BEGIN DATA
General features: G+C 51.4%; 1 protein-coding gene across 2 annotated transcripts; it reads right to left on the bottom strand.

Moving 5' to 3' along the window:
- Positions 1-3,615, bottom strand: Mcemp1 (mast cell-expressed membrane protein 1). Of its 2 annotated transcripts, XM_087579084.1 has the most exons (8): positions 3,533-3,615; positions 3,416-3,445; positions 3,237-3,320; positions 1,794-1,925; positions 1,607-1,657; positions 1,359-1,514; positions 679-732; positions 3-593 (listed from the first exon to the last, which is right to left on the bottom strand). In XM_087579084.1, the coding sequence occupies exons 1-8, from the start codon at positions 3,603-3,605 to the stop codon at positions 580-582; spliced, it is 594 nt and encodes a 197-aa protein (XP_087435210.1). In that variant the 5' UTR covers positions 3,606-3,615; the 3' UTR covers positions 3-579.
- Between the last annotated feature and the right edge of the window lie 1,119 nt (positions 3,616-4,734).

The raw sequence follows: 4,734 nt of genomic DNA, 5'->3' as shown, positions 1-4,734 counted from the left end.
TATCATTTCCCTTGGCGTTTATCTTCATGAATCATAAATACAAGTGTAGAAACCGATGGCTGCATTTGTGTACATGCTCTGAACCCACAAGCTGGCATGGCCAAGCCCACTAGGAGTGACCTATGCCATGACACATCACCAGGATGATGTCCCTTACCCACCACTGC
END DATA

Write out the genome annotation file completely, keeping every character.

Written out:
General features: G+C 51.4%; 1 protein-coding gene across 2 annotated transcripts; it reads right to left on the bottom strand.

Moving 5' to 3' along the window:
- Positions 1-3,615, bottom strand: Mcemp1 (mast cell-expressed membrane protein 1). Of its 2 annotated transcripts, XM_087579084.1 has the most exons (8): positions 3,533-3,615; positions 3,416-3,445; positions 3,237-3,320; positions 1,794-1,925; positions 1,607-1,657; positions 1,359-1,514; positions 679-732; positions 3-593 (listed from the first exon to the last, which is right to left on the bottom strand). In XM_087579084.1, the coding sequence occupies exons 1-8, from the start codon at positions 3,603-3,605 to the stop codon at positions 580-582; spliced, it is 594 nt and encodes a 197-aa protein (XP_087435210.1). In that variant the 5' UTR covers positions 3,606-3,615; the 3' UTR covers positions 3-579.
- Between the last annotated feature and the right edge of the window lie 1,119 nt (positions 3,616-4,734).

The raw sequence follows: 4,734 nt of genomic DNA, 5'->3' as shown, positions 1-4,734 counted from the left end.
TATCATTTCCCTTGGCGTTTATCTTCATGAATCATAAATACAAGTGTAGAAACCGATGGCTGCATTTGTGTACATGCTCTGAACCCACAAGCTGGCATGGCCAAGCCCACTAGGAGTGACCTATGCCATGACACATCACCAGGATGATGTCCCTTACCCACCACTGC